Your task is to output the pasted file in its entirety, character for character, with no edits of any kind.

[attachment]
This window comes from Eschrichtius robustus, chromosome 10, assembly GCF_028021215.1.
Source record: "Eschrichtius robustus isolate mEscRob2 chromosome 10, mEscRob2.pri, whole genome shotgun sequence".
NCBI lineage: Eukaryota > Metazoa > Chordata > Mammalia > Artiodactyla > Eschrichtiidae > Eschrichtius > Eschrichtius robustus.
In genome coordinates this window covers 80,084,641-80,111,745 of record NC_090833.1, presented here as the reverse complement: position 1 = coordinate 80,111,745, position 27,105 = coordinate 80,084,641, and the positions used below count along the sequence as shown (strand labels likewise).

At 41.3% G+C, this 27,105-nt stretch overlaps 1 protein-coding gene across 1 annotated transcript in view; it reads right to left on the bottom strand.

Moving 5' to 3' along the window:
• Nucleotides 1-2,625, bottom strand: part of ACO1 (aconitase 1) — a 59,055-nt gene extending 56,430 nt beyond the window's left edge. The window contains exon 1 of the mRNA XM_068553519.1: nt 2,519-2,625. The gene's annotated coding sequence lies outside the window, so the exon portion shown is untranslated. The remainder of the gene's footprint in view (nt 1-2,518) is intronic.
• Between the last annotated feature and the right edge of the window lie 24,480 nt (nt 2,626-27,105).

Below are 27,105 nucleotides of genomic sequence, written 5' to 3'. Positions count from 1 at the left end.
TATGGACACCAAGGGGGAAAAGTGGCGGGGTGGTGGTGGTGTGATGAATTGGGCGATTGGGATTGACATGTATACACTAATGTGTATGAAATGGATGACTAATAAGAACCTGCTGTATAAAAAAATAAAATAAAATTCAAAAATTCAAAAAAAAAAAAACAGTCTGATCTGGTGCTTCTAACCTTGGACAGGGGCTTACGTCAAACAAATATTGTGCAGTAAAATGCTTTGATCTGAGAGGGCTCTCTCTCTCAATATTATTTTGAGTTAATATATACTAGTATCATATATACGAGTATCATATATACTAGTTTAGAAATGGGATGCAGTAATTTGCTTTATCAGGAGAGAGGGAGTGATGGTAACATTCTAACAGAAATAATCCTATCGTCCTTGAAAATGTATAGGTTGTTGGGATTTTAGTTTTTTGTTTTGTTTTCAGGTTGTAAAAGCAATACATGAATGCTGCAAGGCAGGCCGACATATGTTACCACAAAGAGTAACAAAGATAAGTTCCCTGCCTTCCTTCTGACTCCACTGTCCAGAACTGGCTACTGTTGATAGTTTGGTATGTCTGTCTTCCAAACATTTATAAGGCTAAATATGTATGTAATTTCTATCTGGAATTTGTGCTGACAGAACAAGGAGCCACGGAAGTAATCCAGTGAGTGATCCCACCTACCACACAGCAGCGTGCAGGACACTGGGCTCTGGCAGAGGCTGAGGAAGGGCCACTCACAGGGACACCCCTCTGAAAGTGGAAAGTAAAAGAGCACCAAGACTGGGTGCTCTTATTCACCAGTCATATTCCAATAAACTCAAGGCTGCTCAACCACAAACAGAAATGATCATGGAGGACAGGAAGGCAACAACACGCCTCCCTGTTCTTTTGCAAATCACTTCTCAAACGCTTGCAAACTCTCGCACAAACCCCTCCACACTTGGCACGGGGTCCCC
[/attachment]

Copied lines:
This window comes from Eschrichtius robustus, chromosome 10, assembly GCF_028021215.1.
Source record: "Eschrichtius robustus isolate mEscRob2 chromosome 10, mEscRob2.pri, whole genome shotgun sequence".
NCBI lineage: Eukaryota > Metazoa > Chordata > Mammalia > Artiodactyla > Eschrichtiidae > Eschrichtius > Eschrichtius robustus.
In genome coordinates this window covers 80,084,641-80,111,745 of record NC_090833.1, presented here as the reverse complement: position 1 = coordinate 80,111,745, position 27,105 = coordinate 80,084,641, and the positions used below count along the sequence as shown (strand labels likewise).

At 41.3% G+C, this 27,105-nt stretch overlaps 1 protein-coding gene across 1 annotated transcript in view; it reads right to left on the bottom strand.

Moving 5' to 3' along the window:
• Nucleotides 1-2,625, bottom strand: part of ACO1 (aconitase 1) — a 59,055-nt gene extending 56,430 nt beyond the window's left edge. The window contains exon 1 of the mRNA XM_068553519.1: nt 2,519-2,625. The gene's annotated coding sequence lies outside the window, so the exon portion shown is untranslated. The remainder of the gene's footprint in view (nt 1-2,518) is intronic.
• Between the last annotated feature and the right edge of the window lie 24,480 nt (nt 2,626-27,105).

Below are 27,105 nucleotides of genomic sequence, written 5' to 3'. Positions count from 1 at the left end.
TATGGACACCAAGGGGGAAAAGTGGCGGGGTGGTGGTGGTGTGATGAATTGGGCGATTGGGATTGACATGTATACACTAATGTGTATGAAATGGATGACTAATAAGAACCTGCTGTATAAAAAAATAAAATAAAATTCAAAAATTCAAAAAAAAAAAAACAGTCTGATCTGGTGCTTCTAACCTTGGACAGGGGCTTACGTCAAACAAATATTGTGCAGTAAAATGCTTTGATCTGAGAGGGCTCTCTCTCTCAATATTATTTTGAGTTAATATATACTAGTATCATATATACGAGTATCATATATACTAGTTTAGAAATGGGATGCAGTAATTTGCTTTATCAGGAGAGAGGGAGTGATGGTAACATTCTAACAGAAATAATCCTATCGTCCTTGAAAATGTATAGGTTGTTGGGATTTTAGTTTTTTGTTTTGTTTTCAGGTTGTAAAAGCAATACATGAATGCTGCAAGGCAGGCCGACATATGTTACCACAAAGAGTAACAAAGATAAGTTCCCTGCCTTCCTTCTGACTCCACTGTCCAGAACTGGCTACTGTTGATAGTTTGGTATGTCTGTCTTCCAAACATTTATAAGGCTAAATATGTATGTAATTTCTATCTGGAATTTGTGCTGACAGAACAAGGAGCCACGGAAGTAATCCAGTGAGTGATCCCACCTACCACACAGCAGCGTGCAGGACACTGGGCTCTGGCAGAGGCTGAGGAAGGGCCACTCACAGGGACACCCCTCTGAAAGTGGAAAGTAAAAGAGCACCAAGACTGGGTGCTCTTATTCACCAGTCATATTCCAATAAACTCAAGGCTGCTCAACCACAAACAGAAATGATCATGGAGGACAGGAAGGCAACAACACGCCTCCCTGTTCTTTTGCAAATCACTTCTCAAACGCTTGCAAACTCTCGCACAAACCCCTCCACACTTGGCACGGGGTCCCC